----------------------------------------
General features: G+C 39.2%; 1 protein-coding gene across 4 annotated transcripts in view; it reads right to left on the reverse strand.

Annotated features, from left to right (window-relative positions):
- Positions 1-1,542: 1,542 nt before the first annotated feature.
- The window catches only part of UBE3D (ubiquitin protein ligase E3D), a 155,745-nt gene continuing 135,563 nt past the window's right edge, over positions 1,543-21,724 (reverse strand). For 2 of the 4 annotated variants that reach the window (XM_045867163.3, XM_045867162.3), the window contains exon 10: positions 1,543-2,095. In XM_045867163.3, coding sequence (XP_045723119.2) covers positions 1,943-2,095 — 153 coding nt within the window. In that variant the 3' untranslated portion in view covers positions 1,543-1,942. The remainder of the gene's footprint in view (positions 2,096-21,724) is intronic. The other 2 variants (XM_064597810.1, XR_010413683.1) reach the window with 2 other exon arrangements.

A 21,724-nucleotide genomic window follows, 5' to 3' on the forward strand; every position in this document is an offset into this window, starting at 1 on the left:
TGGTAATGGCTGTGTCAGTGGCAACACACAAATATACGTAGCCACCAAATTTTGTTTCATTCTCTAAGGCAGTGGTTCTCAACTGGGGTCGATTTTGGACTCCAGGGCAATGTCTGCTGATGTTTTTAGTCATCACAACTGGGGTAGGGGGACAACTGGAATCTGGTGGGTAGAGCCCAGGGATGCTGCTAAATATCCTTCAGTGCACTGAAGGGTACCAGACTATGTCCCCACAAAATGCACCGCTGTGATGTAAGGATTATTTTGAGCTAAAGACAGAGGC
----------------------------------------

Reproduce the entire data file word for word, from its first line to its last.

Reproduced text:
General features: G+C 39.2%; 1 protein-coding gene across 4 annotated transcripts in view; it reads right to left on the reverse strand.

Annotated features, from left to right (window-relative positions):
- Positions 1-1,542: 1,542 nt before the first annotated feature.
- The window catches only part of UBE3D (ubiquitin protein ligase E3D), a 155,745-nt gene continuing 135,563 nt past the window's right edge, over positions 1,543-21,724 (reverse strand). For 2 of the 4 annotated variants that reach the window (XM_045867163.3, XM_045867162.3), the window contains exon 10: positions 1,543-2,095. In XM_045867163.3, coding sequence (XP_045723119.2) covers positions 1,943-2,095 — 153 coding nt within the window. In that variant the 3' untranslated portion in view covers positions 1,543-1,942. The remainder of the gene's footprint in view (positions 2,096-21,724) is intronic. The other 2 variants (XM_064597810.1, XR_010413683.1) reach the window with 2 other exon arrangements.

A 21,724-nucleotide genomic window follows, 5' to 3' on the forward strand; every position in this document is an offset into this window, starting at 1 on the left:
TGGTAATGGCTGTGTCAGTGGCAACACACAAATATACGTAGCCACCAAATTTTGTTTCATTCTCTAAGGCAGTGGTTCTCAACTGGGGTCGATTTTGGACTCCAGGGCAATGTCTGCTGATGTTTTTAGTCATCACAACTGGGGTAGGGGGACAACTGGAATCTGGTGGGTAGAGCCCAGGGATGCTGCTAAATATCCTTCAGTGCACTGAAGGGTACCAGACTATGTCCCCACAAAATGCACCGCTGTGATGTAAGGATTATTTTGAGCTAAAGACAGAGGC